Comp Clues


Functional Capacity Evaluation

By Kevin J. Cassidy PT, Clinical Operations Director - NovaCare Indianapolis
| Date: 02/01/2002

In the medical profession, life-altering decisions are made every day. For the physician, case manager and therapist, one of the most important decisions is the evaluation and treatment of the Worker’s Compensation patient. Consideration of employability, disability and residual functional capacity are all crucial decisions that have enormous implications for the worker and the employer. Of these decisions, the role of the rehabilitation team in determining the functional ability of a client is by far one of the most important decisions that will be made during the course of treatment.

A functional capacity evaluation is a comprehensive, objective measurement of the patient’s/client’s abilities and disabilities. It is a test that provides valuable information that will save time and provide critical objective data in the decision-making process. Without an FCE, the rehabilitation team and the employer must rely on the patient’s self-report and/or make impairment decisions based on imaging studies or general impressions.  With an FCE, the rehabilitation team will have the most objective data available to assist them in making quality decisions.

An accurate FCE should be comprehensive in scope by covering the physical demands as defined by the D.O.T. The FCE should be standardized and provide objective data for the physician, case manager and employer. Likewise, a quality FCE should be safe to administer so as not to put the patient at risk, as well as being practical to complete in a timely manner.   Most importantly, the FCE should be research-based due to the importance of the data contained in the report and the need to have supporting data should a case be litigated.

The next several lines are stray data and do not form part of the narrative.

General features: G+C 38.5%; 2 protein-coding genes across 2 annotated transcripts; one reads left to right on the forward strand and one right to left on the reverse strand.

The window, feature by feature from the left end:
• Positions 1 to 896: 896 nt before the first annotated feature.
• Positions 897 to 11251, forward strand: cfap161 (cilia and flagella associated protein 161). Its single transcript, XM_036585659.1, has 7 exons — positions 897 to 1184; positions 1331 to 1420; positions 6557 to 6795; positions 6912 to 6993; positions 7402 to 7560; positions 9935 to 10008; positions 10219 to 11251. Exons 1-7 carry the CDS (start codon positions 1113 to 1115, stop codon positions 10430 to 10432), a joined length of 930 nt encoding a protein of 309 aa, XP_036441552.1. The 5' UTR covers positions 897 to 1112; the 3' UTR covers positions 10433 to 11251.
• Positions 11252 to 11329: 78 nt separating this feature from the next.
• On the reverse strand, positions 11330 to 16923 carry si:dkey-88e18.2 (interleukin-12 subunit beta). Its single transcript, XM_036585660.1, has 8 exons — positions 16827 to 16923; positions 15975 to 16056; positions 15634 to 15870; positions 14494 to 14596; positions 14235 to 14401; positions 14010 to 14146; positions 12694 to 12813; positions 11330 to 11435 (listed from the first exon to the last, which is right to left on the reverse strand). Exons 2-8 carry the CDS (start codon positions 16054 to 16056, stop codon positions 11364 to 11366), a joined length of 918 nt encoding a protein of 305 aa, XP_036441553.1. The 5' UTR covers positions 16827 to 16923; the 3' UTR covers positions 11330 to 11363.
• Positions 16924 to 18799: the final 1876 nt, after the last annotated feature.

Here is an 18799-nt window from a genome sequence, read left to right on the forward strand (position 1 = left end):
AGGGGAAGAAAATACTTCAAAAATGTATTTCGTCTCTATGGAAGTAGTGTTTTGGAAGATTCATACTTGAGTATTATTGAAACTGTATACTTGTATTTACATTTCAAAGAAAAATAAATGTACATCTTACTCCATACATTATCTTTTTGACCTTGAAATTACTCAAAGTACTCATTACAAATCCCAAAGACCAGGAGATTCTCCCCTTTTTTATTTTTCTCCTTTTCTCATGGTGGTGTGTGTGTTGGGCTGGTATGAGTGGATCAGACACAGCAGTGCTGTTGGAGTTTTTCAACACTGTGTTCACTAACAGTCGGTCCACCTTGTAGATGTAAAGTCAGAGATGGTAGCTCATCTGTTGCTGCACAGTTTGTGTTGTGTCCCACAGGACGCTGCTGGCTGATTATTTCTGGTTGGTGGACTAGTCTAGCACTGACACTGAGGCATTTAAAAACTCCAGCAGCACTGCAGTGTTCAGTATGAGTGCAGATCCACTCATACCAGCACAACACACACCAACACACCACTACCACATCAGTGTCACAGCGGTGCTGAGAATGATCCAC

A quality FCE will also cover 4 main sections: Dynamic Strength (lifting, carrying, pushing and pulling), Position Tolerance (sitting, standing, crouching, stooping, kneeling and reaching), Mobility (walking, climbing, crawling, and repetitive movement) and Endurance (ability to tolerate an 8 hour day, % change in heart rate, and % change in performance).  When all 4 sections are combined, the rehabilitation team will have the most comprehensive and objective “picture” of their client and should be confident in making return to work decisions.

In summary, the FCE should answer the following questions:

What is the client’s overall level of work?

What is the client’s tolerance to an 8-hour day?

What was the client’s level of cooperation?

What are the client’s specific limitations?

Do the client’s abilities match the job demands?

What specific interventions need consideration for the client?

An FCE is without question the most comprehensive examination performed in the therapy setting.  It provides objective data for the rehabilitation team, establishes client abilities and disabilities and determines if the client will be able to successfully return to work and meet the demands of the job.

In today’s market, it is worth the time and effort to seek functional, objective data that will help you make decisions for your patients.  It is worth the time to objectively determine if your client will have a safe and productive return to work.  It is worth the time to seek a provider who administers quality, standardized and validated FCE’s that will support your decisions and underscore an accurate picture of your client’s abilities.

If you would like to learn more about the Functional Capacity Evaluation and how it can assist you in making return to work decisions, please contact Kevin J. Cassidy PT, COD @ (317) 846-3531.